Cafe lunch

Summer in Stockholm: is this Noon, or 21:00? We find the daytime-all-the-time thing very bewildering, but pleasant too.

Nate with Dagens Lunch

Dagens lunch, or the lunch special, is how you can score "cheap" meals for about $15

Strömming on the street

Food is expensive in Stockholm, but you can get fresh Strömming (herring) from a stand in Söder for about $6


Chesley, in the T-Bana/Bat Cave. (A rare appearance, since we get around by bike almost exclusively.) The city's transportation systems are encouraging.

Gamla Stan

Gamla stan isn't just for tourists, people continue to live and work in the old city center. Tucked into the narrow cobblestone streets are residences, shoe repair shops, and some of the city's best restaurants.

Chesley on her City Bike

Before we bought our own bikes, we got City Bike cards at $40 for the whole season. You pick up a bike from a station (there are hundreds around the city,) and drop off where it's convenient.


Djurgärdsbron (the King's old hunting grounds) is a massive park replete with museums, victorian manors, community gardens, outdoor cafes, and an amusement park. About fifteen minutes' walk from city center.


Hammarby Sjöstad is a planned neighborhood, restored from an old industrial marina. Algae projects, light rail, and a public library meet condo Williamsburg and High Line design aesthetics. A bit cold maybe, but a - "cool" idea!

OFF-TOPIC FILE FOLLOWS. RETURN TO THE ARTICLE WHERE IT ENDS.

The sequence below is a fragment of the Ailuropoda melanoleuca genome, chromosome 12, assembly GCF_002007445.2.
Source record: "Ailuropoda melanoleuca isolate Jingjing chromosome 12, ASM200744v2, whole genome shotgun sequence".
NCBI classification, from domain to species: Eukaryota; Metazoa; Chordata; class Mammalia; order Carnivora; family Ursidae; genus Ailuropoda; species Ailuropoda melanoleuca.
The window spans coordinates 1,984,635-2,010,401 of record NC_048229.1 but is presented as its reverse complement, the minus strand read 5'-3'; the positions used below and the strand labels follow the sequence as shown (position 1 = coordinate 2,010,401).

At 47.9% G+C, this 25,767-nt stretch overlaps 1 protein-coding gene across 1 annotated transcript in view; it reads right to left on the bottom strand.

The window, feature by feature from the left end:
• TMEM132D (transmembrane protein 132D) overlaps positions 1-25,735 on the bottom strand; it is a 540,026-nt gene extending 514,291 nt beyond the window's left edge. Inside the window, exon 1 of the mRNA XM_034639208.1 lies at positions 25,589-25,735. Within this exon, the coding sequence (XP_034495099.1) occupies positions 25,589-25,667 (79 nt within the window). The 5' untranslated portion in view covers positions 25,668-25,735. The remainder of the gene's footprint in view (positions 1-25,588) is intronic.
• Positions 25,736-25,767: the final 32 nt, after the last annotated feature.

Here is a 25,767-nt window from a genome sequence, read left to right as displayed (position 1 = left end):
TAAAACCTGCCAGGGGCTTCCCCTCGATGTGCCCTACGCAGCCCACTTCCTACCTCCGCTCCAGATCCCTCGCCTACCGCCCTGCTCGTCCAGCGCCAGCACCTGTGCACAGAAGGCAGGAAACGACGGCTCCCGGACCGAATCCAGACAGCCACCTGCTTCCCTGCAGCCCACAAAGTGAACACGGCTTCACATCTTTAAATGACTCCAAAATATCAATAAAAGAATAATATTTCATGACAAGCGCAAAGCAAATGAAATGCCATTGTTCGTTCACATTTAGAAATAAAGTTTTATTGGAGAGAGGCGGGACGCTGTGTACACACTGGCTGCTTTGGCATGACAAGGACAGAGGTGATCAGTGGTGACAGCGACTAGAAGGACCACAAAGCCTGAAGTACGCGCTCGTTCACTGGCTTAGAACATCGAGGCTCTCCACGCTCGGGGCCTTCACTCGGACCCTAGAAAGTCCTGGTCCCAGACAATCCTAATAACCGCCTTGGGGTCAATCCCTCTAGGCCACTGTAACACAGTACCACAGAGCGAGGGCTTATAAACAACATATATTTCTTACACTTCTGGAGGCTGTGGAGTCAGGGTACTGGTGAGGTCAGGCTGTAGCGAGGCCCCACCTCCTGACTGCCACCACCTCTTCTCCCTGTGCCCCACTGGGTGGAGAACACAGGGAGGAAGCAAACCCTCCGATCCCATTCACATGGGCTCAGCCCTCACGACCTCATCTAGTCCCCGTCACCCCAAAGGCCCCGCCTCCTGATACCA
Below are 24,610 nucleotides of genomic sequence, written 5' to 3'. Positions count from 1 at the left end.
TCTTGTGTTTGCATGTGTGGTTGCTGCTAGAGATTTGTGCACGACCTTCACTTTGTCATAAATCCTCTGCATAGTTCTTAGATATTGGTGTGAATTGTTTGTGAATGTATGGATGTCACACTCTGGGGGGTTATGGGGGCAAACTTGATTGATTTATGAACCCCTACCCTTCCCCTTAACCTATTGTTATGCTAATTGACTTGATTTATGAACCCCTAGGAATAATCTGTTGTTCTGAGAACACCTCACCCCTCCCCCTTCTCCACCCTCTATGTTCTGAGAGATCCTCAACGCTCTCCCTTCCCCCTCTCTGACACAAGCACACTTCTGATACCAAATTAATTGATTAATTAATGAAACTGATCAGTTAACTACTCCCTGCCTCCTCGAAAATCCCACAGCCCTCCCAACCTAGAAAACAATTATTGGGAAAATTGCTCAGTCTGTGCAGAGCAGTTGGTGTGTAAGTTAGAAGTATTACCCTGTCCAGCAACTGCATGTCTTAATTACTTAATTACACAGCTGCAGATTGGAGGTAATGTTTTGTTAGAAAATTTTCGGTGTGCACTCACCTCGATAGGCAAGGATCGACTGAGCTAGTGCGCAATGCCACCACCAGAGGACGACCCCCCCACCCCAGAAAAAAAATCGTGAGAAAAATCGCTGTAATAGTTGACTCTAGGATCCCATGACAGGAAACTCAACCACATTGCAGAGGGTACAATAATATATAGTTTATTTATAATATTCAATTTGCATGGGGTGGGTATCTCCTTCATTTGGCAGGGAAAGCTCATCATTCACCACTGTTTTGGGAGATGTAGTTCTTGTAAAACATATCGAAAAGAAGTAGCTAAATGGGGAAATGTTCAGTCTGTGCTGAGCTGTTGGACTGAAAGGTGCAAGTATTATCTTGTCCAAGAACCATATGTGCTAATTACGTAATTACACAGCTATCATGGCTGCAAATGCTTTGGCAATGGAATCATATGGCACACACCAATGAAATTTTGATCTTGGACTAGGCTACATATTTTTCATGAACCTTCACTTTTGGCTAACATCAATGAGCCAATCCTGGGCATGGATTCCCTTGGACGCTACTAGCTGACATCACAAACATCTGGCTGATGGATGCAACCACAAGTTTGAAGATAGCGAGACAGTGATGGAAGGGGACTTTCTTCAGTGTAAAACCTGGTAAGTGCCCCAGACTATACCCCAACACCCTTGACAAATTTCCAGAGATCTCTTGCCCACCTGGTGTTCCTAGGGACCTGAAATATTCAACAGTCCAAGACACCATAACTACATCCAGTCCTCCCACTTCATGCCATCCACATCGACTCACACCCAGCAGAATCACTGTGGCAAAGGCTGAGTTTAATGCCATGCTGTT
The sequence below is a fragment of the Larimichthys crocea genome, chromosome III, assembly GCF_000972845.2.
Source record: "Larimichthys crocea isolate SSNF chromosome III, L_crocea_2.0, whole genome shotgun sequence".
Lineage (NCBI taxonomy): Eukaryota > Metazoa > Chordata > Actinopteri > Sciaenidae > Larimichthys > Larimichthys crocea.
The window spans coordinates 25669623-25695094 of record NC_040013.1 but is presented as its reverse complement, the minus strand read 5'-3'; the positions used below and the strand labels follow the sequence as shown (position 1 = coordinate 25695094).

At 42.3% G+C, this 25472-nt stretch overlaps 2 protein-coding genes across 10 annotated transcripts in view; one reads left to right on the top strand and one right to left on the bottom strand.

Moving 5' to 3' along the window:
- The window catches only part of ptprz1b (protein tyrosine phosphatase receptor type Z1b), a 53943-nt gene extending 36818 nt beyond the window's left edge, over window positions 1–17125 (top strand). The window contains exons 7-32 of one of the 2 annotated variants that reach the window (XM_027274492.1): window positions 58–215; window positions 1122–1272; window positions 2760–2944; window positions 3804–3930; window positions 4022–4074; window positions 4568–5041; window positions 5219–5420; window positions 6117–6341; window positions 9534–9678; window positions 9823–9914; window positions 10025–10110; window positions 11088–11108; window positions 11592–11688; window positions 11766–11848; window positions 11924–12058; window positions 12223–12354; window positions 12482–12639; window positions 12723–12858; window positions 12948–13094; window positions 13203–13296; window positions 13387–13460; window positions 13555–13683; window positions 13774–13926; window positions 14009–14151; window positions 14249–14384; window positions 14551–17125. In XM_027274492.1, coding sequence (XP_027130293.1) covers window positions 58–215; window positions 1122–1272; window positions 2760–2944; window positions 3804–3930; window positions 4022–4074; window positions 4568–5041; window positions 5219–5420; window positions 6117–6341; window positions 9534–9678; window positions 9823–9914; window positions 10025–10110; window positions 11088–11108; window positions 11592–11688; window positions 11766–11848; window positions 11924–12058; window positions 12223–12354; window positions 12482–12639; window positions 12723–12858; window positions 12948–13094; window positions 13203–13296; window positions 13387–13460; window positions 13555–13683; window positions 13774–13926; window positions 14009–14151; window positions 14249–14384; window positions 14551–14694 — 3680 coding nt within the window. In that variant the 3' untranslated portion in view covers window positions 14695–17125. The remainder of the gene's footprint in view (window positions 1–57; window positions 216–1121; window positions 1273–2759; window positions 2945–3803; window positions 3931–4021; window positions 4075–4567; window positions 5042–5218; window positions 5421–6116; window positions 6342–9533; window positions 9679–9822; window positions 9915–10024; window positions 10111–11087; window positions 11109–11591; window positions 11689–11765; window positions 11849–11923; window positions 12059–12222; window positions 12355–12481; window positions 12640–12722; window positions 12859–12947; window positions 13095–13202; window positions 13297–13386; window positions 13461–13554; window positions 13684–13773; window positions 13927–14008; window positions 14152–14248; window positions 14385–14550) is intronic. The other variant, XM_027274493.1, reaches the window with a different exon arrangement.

Stockholm bridge

Sometimes referred to as the Venice of the North, Stockholm is a series of islands bridging Lake Mälaren to the Baltic Sea


Back in Söder, Trädgården cafe/bar/club feels close to Brooklyn


If food is expensive, great beer can be had for $4 or $5

Nyfiken Gul

Nyfiken Gul, or Neverland? You Decide.

How I’d Like to Spend a Year in Stockholm

  • Check out renting desk space at The Hub (a co-working space, somewhat similar to my beloved Studio 612a in Brooklyn), and continue graphic designing for existing and new clients as Dossier.
  • Travel, a lot! Major dream destinations nearby include: Berlin, Prague, Copenhagen, Istanbul, Switzerland, Vienna, Amsterdam, Poland, the rest of Sweden…and unexpected side trips off the beaten track.
  • Get inspired by (and learn from) the Swedish/Scandanavian design aesthetic: simple, functional and fun. A few good examples: Swedishness, a web shop for selected, well designed Swedish products, From Scandanavia With Love, a tumblr blog all about Scandanavian design and interiors & emmasblogg, a wonderful interiors blog by a decorating assistant in Stockholm.
  • Learn to knit. (Friends, be prepared to only get knit gifts from me in the future.)
  • Hone my cooking skills. I’ve finally come to enjoy cooking this past year, not that I can claim to do it often. Given Sweden’s long cold winter, and expensive restaurants, I think I’ll find myself cooking a lot more. Related: Fika! Glogg!
  • Get a yoga & exercise routine going again. Oh how easily it slips away.
  • Attempt to learn Swedish.
  • Continue learning jQuery.
  • And finally, do it all with my Nate.